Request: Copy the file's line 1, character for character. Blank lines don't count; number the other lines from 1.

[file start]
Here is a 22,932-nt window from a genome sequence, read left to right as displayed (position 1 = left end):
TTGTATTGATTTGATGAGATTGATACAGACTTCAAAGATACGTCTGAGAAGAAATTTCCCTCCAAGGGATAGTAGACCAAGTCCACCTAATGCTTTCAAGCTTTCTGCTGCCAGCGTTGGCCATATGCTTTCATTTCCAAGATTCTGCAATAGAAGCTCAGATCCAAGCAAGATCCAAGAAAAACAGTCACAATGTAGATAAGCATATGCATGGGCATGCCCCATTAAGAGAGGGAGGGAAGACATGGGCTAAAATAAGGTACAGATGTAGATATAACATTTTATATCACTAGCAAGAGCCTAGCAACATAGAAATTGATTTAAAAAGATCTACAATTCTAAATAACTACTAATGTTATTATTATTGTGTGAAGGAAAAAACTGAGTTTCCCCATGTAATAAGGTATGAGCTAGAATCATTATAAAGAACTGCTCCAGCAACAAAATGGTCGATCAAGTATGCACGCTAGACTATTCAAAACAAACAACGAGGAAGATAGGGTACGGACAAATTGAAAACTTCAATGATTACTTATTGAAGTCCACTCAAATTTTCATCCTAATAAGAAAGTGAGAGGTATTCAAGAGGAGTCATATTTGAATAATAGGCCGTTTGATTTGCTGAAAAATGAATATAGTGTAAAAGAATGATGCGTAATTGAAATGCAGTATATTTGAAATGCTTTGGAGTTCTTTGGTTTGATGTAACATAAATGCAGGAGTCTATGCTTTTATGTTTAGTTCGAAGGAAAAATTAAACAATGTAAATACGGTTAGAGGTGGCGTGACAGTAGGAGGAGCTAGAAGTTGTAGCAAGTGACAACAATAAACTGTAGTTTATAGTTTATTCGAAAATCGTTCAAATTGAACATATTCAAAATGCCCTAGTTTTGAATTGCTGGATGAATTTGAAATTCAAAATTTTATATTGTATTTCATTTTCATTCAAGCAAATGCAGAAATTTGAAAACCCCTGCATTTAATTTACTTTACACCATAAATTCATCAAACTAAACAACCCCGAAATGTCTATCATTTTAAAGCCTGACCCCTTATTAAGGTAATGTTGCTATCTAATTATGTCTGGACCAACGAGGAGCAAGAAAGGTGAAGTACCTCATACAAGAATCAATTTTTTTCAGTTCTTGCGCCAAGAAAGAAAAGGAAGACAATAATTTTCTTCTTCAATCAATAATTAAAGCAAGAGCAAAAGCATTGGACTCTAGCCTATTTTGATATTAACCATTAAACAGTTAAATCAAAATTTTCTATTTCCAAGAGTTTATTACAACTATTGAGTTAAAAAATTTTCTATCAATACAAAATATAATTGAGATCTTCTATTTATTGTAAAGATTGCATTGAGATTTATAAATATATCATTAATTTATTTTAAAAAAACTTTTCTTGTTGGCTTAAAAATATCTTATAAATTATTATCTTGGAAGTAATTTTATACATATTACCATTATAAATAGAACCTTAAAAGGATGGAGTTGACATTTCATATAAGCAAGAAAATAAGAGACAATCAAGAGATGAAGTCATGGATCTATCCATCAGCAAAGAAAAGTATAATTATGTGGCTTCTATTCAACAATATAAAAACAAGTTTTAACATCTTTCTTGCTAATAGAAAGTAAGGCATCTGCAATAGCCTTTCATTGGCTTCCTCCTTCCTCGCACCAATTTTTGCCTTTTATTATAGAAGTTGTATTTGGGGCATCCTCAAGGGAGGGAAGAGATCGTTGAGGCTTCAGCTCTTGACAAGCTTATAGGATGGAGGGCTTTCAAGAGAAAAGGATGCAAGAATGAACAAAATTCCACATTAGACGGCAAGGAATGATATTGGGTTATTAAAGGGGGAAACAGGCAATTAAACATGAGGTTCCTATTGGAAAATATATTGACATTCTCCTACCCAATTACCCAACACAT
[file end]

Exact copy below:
Here is a 22,932-nt window from a genome sequence, read left to right as displayed (position 1 = left end):